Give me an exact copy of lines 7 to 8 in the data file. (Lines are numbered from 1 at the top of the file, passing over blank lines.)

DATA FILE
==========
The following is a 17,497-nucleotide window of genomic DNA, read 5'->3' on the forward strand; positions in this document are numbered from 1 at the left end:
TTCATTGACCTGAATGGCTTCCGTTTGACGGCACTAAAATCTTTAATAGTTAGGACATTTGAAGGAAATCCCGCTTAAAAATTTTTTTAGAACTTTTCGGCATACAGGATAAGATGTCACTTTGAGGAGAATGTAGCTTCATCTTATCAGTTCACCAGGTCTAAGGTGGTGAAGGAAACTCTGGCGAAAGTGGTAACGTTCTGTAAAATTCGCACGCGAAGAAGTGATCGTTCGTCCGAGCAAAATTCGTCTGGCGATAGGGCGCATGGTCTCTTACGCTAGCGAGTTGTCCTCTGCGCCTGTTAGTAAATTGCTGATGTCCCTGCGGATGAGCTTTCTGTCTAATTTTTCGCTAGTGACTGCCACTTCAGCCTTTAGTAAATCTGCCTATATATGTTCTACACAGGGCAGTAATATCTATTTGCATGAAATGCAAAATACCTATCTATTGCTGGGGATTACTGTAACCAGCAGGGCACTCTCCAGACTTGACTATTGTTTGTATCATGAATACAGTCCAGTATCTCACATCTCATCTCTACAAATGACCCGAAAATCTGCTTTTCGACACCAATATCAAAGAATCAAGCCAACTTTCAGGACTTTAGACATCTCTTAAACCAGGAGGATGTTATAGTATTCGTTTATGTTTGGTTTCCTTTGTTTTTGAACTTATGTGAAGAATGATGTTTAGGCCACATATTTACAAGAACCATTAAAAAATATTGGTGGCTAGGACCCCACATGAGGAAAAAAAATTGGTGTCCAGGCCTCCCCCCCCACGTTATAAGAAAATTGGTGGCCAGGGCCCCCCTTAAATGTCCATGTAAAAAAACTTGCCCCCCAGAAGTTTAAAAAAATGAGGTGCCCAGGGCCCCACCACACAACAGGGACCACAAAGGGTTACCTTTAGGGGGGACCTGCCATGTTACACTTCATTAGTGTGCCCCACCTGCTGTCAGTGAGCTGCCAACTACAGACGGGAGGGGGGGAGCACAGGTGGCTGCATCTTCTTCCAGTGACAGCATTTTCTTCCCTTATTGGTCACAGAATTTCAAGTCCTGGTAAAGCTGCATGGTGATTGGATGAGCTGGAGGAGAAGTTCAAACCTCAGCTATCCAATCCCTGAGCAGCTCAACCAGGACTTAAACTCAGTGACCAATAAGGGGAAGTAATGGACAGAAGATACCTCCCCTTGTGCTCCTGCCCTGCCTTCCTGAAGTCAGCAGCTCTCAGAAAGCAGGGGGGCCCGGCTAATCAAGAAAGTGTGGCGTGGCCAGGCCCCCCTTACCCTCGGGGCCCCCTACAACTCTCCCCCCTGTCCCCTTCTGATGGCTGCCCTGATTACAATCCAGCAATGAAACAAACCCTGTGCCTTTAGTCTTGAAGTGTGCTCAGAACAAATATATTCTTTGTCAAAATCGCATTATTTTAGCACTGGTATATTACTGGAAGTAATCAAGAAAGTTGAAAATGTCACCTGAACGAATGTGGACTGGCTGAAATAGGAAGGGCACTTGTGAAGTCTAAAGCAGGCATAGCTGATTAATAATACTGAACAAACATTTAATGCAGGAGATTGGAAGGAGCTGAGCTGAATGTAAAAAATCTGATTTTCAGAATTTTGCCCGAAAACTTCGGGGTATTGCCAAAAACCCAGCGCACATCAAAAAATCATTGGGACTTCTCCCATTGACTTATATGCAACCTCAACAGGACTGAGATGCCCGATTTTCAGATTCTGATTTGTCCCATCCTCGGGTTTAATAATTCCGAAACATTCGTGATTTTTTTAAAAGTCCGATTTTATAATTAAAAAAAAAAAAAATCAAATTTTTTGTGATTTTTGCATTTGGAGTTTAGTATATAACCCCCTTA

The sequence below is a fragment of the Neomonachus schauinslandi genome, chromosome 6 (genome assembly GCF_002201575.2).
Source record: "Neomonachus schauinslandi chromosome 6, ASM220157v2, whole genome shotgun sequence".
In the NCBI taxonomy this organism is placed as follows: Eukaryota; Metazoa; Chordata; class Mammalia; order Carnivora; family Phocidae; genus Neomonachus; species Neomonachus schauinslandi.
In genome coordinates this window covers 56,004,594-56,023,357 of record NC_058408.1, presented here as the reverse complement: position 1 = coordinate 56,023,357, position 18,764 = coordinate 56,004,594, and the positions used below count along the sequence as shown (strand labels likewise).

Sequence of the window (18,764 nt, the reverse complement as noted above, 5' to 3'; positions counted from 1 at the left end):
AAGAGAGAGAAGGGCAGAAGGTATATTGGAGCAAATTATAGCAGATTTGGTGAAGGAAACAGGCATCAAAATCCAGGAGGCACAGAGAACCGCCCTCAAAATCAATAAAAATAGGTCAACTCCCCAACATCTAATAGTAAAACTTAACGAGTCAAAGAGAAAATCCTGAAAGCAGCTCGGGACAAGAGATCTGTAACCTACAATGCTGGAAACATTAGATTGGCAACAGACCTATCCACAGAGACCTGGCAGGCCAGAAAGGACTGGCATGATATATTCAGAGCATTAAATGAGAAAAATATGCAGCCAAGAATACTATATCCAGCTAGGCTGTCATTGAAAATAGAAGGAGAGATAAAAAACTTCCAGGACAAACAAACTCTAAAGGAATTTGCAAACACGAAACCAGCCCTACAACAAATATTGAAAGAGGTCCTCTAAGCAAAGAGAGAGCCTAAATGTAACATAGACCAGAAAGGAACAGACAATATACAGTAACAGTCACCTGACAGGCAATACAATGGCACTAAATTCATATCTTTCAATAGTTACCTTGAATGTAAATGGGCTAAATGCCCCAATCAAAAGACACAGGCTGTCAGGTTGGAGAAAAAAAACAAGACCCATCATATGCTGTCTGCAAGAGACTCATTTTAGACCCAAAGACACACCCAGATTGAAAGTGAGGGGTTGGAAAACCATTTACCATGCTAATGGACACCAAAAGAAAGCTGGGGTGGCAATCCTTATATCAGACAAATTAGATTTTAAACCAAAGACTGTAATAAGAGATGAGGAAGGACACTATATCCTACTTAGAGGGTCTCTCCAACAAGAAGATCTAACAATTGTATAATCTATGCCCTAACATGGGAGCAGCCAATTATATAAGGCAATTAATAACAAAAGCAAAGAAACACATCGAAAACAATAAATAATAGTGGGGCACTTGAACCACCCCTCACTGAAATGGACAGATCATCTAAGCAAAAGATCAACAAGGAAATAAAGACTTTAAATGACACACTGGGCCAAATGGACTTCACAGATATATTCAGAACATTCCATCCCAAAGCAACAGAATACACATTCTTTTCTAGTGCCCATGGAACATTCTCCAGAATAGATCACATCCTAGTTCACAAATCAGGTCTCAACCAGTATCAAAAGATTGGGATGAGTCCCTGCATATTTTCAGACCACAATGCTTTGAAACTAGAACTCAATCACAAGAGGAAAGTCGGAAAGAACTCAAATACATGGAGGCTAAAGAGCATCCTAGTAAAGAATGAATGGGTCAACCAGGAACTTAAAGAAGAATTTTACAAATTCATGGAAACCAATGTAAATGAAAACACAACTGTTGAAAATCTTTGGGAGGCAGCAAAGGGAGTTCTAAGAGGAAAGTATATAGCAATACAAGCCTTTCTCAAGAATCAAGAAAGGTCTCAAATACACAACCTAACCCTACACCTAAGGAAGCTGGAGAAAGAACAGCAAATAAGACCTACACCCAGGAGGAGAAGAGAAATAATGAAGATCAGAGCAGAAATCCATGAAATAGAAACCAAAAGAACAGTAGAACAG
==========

Sequence of the window (18,764 nt, the reverse complement as noted above, 5' to 3'; positions counted from 1 at the left end):
AAGAGAGAGAAGGGCAGAAGGTATATTGGAGCAAATTATAGCAGATTTGGTGAAGGAAACAGGCATCAAAATCCAGGAGGCACAGAGAACCGCCCTCAAAATCAATAAAAATAGGTCAACTCCCCAACATCTAATAGTAAAACTTAACGAGTCAAAGAGAAAATCCTGAAAGCAGCTCGGGACAAGAGATCTGTAACCTACAATGCTGGAAACATTAGATTGGCAACAGACCTATCCACAGAGACCTGGCAGGCCAGAAAGGACTGGCATGATATATTCAGAGCATTAAATGAGAAAAATATGCAGCCAAGAATACTATATCCAGCTAGGCTGTCATTGAAAATAGAAGGAGAGATAAAAAACTTCCAGGACAAACAAACTCTAAAGGAATTTGCAAACACGAAACCAGCCCTACAACAAATATTGAAAGAGGTCCTCTAAGCAAAGAGAGAGCCTAAATGTAACATAGACCAGAAAGGAACAGACAATATACAGTAACAGTCACCTGACAGGCAATACAATGGCACTAAATTCATATCTTTCAATAGTTACCTTGAATGTAAATGGGCTAAATGCCCCAATCAAAAGACACAGGCTGTCAGGTTGGAGAAAAAAAACAAGACCCATCATATGCTGTCTGCAAGAGACTCATTTTAGACCCAAAGACACACCCAGATTGAAAGTGAGGGGTTGGAAAACCATTTACCATGCTAATGGACACCAAAAGAAAGCTGGGGTGGCAATCCTTATATCAGACAAATTAGATTTTAAACCAAAGACTGTAATAAGAGATGAGGAAGGACACTATATCCTACTTAGAGGGTCTCTCCAACAAGAAGATCTAACAATTGTATAATCTATGCCCTAACATGGGAGCAGCCAATTATATAAGGCAATTAATAACAAAAGCAAAGAAACACATCGAAAACAATAAATAATAGTGGGGCACTTGAACCACCCCTCACTGAAATGGACAGATCATCTAAGCAAAAGATCAACAAGGAAATAAAGACTTTAAATGACACACTGGGCCAAATGGACTTCACAGATATATTCAGAACATTCCATCCCAAAGCAACAGAATACACATTCTTTTCTAGTGCCCATGGAACATTCTCCAGAATAGATCACATCCTAGTTCACAAATCAGGTCTCAACCAGTATCAAAAGATTGGGATGAGTCCCTGCATATTTTCAGACCACAATGCTTTGAAACTAGAACTCAATCACAAGAGGAAAGTCGGAAAGAACTCAAATACATGGAGGCTAAAGAGCATCCTAGTAAAGAATGAATGGGTCAACCAGGAACTTAAAGAAGAATTTTACAAATTCATGGAAACCAATGTAAATGAAAACACAACTGTTGAAAATCTTTGGGAGGCAGCAAAGGGAGTTCTAAGAGGAAAGTATATAGCAATACAAGCCTTTCTCAAGAATCAAGAAAGGTCTCAAATACACAACCTAACCCTACACCTAAGGAAGCTGGAGAAAGAACAGCAAATAAGACCTACACCCAGGAGGAGAAGAGAAATAATGAAGATCAGAGCAGAAATCCATGAAATAGAAACCAAAAGAACAGTAGAACAG